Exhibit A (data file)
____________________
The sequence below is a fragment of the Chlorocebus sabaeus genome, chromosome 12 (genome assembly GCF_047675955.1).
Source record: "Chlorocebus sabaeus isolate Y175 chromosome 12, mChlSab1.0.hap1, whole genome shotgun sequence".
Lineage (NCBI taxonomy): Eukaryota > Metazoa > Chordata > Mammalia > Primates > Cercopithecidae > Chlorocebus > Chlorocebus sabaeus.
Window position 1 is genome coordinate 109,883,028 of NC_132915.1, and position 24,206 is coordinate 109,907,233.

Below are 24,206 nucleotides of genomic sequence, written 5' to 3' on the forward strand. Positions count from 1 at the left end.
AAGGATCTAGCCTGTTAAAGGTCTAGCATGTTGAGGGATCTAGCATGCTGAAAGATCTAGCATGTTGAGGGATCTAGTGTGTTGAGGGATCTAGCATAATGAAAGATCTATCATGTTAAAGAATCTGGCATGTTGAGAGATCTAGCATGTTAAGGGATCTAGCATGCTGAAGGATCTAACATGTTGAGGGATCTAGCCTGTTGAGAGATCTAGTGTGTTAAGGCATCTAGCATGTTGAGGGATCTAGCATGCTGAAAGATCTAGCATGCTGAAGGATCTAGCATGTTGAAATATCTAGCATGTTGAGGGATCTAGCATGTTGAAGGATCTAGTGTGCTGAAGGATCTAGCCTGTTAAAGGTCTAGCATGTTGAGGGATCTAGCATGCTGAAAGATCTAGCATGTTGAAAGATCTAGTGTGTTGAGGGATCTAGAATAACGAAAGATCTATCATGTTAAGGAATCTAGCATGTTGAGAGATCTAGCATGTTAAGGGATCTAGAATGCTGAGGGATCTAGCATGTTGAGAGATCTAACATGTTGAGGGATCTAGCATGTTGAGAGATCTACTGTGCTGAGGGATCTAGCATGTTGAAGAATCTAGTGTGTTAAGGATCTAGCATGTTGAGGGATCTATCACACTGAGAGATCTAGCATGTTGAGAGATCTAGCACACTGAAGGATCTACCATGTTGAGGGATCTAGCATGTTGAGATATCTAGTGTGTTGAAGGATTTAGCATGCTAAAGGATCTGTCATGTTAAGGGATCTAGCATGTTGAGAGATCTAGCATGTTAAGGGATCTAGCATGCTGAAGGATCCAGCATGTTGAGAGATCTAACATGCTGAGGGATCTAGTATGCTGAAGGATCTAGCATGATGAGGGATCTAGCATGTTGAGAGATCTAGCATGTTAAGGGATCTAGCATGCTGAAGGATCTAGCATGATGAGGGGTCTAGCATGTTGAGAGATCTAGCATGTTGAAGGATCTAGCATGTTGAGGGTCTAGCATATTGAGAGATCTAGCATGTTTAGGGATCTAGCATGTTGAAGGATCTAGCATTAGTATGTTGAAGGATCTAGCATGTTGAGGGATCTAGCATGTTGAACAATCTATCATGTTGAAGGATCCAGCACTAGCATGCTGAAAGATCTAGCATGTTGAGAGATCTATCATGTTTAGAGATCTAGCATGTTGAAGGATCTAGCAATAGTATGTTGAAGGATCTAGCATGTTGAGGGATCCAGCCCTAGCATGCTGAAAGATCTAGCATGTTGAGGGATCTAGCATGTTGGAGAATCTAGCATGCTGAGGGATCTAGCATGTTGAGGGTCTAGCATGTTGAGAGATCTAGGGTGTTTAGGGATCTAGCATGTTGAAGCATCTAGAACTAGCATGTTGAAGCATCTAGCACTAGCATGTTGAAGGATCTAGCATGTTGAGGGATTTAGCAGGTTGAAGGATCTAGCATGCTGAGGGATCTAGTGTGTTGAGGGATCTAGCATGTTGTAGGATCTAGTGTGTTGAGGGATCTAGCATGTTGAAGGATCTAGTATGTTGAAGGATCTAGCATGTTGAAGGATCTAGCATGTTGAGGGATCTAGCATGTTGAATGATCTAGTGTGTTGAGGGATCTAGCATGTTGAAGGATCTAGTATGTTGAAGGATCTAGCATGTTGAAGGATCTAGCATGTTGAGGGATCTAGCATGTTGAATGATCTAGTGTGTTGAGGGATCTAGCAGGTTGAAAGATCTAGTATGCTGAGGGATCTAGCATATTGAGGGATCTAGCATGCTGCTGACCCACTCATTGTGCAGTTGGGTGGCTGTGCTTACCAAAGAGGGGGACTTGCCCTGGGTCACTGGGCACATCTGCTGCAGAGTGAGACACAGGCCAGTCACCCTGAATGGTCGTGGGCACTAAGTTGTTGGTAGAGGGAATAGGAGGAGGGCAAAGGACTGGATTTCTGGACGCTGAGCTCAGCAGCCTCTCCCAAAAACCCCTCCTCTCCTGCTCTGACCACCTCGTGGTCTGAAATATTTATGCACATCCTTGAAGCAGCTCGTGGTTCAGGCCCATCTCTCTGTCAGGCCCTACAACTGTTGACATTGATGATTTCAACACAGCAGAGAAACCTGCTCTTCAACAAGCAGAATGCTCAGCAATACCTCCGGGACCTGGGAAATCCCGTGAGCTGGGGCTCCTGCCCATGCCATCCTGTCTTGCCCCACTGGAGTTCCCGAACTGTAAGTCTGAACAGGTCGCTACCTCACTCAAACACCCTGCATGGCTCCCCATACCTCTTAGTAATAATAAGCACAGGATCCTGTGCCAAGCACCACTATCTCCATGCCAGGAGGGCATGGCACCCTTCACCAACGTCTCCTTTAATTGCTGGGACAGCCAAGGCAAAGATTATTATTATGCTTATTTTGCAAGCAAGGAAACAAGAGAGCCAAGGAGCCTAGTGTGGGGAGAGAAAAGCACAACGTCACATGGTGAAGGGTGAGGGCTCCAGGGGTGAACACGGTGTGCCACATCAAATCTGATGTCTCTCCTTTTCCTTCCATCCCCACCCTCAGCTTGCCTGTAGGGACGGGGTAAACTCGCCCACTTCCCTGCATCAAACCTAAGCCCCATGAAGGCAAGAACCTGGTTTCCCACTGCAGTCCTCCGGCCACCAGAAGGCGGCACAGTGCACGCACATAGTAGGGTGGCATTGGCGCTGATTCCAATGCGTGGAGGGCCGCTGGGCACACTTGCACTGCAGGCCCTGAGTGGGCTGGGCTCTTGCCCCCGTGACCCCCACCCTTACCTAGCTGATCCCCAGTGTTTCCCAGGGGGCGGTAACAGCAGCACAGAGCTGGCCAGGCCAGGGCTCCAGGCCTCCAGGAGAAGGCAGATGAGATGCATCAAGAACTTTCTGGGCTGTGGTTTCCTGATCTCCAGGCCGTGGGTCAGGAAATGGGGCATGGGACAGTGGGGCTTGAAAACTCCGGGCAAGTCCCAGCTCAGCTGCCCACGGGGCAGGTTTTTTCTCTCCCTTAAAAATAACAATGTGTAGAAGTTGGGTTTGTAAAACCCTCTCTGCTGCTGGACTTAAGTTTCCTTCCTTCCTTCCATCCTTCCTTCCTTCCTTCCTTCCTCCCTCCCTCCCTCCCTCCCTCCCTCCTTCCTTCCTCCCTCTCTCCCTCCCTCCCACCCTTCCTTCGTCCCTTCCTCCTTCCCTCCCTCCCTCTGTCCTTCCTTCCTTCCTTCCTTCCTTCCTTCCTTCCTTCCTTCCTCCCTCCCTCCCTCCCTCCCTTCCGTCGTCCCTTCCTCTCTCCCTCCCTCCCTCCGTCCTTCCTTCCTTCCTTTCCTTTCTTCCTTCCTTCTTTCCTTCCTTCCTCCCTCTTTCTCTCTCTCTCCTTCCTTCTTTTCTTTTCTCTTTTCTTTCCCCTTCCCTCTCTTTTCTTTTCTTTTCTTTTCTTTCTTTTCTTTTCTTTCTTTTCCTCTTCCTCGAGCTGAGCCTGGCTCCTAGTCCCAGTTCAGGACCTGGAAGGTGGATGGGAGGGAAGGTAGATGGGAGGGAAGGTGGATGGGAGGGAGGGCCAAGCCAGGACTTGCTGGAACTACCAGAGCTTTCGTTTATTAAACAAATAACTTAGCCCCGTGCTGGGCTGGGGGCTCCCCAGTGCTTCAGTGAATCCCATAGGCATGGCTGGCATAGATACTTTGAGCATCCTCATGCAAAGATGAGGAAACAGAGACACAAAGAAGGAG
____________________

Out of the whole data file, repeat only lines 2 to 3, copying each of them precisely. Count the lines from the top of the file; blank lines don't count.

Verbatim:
Source record: "Chlorocebus sabaeus isolate Y175 chromosome 12, mChlSab1.0.hap1, whole genome shotgun sequence".
Lineage (NCBI taxonomy): Eukaryota > Metazoa > Chordata > Mammalia > Primates > Cercopithecidae > Chlorocebus > Chlorocebus sabaeus.